Mussels are true masters of adhesion. They bond solidly under water to nearly any type of surface. Researchers from Mainz have been inspired by mussel adhesive proteins to add another exciting property. As they report in the journal Angewandte Chemie, their new adhesive can be debonded on demand.
Glue was previously considered to be a cheap and flimsy solution. However, modern adhesives are very high-tech, for example, they can hold together the aerofoils of airplanes. However, three items persist on the wish lists of adhesion scientists: reliable bonding under water, for fixing leaks in underwater pipelines or sealing bleeding wounds during operations; "self-healing" adhesives that would prevent catastrophic failure; and adhesives that can be debonded "on demand" with no residue, for easy replacement of components or dismantling composites for recycling.
In nature there are astonishingly robust, strongly bonding, universal adhesives that meet the first two requirements: mussels use them to stick to nearly all types of surfaces, from rocks to wooden posts to the metal hulls of ships. The amino acid dihydroxyphenylalanine (DOPA) is critical to this amazing adhesive effect. The DOPA groups contained in the adhesive react stepwise under the conditions prevalent in seawater to form a cross-linked polymer matrix capable of bonding to inorganic oxides in rock. They also bind to polyvalent metal ions, such as iron ions, in seawater, which give the mussel adhesive self-healing properties.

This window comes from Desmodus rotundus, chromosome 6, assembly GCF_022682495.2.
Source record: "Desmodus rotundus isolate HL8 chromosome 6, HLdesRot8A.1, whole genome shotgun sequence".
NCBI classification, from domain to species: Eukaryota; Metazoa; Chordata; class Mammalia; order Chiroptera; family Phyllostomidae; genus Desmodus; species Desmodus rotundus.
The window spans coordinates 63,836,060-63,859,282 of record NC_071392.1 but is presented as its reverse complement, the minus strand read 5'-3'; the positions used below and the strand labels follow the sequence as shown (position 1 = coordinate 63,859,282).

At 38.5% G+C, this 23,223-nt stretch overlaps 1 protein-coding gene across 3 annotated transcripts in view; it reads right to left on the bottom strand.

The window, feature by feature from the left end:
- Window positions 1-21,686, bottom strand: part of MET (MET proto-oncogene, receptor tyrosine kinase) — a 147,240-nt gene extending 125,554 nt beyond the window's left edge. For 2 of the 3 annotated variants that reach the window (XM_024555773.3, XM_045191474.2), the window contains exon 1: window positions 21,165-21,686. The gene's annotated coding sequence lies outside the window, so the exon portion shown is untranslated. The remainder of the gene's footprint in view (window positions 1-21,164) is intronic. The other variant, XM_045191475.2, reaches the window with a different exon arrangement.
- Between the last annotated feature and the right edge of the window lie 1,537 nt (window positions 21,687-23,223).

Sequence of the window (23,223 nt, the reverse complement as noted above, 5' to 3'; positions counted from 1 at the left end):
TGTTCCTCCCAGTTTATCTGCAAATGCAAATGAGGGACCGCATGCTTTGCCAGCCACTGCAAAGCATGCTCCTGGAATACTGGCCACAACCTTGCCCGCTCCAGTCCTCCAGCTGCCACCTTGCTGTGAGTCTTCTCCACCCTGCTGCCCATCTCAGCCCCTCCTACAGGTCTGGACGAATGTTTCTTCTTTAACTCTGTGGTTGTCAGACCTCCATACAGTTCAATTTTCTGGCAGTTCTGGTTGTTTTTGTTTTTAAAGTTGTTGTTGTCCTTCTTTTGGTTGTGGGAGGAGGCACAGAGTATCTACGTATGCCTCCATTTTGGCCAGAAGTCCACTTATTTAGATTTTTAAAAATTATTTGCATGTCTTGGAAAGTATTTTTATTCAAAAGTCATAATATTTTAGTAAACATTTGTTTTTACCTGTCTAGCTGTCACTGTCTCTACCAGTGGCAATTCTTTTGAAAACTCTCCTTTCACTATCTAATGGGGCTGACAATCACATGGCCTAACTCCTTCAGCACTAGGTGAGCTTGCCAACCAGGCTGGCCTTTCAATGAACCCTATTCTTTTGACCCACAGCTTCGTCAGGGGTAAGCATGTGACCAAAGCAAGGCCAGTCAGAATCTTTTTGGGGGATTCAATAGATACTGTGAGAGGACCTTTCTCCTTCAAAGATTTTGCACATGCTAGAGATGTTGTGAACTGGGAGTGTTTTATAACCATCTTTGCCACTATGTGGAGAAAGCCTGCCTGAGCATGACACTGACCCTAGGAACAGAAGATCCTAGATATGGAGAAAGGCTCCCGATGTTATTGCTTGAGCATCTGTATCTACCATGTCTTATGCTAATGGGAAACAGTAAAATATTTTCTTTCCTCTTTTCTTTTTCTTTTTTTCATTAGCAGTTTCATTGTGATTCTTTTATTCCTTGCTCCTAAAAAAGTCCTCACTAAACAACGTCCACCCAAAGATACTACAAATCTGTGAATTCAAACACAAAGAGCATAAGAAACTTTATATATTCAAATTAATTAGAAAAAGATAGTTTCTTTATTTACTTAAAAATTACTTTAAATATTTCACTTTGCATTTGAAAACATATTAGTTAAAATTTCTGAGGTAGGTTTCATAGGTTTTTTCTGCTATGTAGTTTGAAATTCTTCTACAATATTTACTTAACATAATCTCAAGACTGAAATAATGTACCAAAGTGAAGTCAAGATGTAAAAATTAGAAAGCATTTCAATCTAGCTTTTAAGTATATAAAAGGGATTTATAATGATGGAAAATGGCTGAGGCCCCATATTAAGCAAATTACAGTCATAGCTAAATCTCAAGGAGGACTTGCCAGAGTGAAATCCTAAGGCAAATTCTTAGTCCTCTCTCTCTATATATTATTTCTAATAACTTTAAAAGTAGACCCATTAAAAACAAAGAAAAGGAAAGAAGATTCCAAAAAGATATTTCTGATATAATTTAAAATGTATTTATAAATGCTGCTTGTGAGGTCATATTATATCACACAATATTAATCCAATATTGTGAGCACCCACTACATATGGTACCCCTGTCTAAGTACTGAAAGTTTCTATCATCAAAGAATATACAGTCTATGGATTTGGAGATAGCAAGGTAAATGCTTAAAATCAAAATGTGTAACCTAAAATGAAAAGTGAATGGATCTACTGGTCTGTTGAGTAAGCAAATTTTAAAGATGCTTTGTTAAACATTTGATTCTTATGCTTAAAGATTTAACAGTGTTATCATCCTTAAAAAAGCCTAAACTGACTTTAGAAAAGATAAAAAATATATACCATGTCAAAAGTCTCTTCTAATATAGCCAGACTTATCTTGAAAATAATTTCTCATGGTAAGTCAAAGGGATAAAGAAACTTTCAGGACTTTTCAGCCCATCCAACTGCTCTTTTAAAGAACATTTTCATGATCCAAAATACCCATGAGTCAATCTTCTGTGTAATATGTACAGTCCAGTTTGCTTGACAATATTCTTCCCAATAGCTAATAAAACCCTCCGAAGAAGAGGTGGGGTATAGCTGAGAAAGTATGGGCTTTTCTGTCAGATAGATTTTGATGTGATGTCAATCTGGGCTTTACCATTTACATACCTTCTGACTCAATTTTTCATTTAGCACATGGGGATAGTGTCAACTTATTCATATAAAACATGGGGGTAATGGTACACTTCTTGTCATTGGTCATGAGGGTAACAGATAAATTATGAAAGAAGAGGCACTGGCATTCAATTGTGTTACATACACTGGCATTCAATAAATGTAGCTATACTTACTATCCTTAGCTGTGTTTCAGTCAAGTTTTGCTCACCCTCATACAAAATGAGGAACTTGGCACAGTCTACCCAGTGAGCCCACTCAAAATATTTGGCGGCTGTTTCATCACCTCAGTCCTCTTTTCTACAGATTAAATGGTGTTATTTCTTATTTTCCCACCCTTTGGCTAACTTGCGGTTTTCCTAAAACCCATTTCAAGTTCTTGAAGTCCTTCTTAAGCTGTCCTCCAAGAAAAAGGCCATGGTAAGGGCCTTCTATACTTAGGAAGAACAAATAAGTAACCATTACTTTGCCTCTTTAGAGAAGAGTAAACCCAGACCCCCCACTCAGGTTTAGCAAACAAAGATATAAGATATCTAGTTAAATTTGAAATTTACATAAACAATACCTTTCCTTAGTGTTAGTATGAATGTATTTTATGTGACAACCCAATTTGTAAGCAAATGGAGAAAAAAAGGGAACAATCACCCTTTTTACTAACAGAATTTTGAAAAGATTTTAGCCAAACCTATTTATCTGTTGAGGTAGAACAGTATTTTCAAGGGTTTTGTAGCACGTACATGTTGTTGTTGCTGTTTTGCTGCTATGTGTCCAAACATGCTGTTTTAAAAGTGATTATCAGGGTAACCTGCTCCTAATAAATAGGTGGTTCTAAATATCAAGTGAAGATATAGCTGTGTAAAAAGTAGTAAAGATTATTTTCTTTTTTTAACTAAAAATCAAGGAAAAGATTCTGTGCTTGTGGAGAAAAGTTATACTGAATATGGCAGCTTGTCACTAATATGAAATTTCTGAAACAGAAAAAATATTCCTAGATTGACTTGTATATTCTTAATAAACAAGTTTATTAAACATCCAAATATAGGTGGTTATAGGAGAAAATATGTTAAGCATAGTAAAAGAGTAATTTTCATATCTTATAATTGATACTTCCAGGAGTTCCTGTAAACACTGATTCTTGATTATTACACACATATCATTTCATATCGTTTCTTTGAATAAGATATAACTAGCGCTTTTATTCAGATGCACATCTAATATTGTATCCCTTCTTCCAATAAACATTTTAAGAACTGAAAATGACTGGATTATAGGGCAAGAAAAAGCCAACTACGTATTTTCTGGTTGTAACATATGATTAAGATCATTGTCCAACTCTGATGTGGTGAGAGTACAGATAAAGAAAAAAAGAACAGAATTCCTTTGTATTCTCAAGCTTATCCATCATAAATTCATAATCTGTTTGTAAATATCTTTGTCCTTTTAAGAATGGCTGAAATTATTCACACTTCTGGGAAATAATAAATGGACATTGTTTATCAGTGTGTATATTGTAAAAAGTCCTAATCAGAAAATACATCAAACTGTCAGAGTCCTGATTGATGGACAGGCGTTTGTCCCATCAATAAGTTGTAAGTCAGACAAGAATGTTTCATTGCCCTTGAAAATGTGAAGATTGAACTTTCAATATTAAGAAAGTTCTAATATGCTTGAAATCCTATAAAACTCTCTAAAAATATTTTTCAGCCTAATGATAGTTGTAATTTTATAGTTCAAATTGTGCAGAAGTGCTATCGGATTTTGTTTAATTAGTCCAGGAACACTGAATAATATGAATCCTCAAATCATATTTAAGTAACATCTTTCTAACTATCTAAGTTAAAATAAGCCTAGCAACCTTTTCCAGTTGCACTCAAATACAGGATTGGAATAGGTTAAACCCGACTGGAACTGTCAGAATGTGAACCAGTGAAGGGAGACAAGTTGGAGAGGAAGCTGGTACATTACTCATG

Researchers working with Aránzazu del Campo at the Max Planck Institute for Polymer Research in Mainz have taken inspiration from these mussel adhesives. They produced four-armed, star-shaped polymers with nitrodopamine groups attached to their ends. These groups are related to DOPA and help the adhesive to cross-link under water and give it self-healing properties. It only takes a few minutes for a cut gel sample of this material to grow back together. The nitro groups (-NO2) also provide this mussel-adhesive-inspired material with another bonus: the molecules can be split by irradiation with UV light, so the adhesive can be debonded.
The Mainz team has thus laid the foundation for a class of adhesives that are waterproof, heal themselves, react with surfaces, degrade with light, and are biocompatible. Surfaces coated with this adhesive also provide an excellent substrate for cell cultures. The primary application for this new material may thus be in medicine, possibly as removable hydrogel pads for skin regeneration or as a reversible superglue for repeated operations.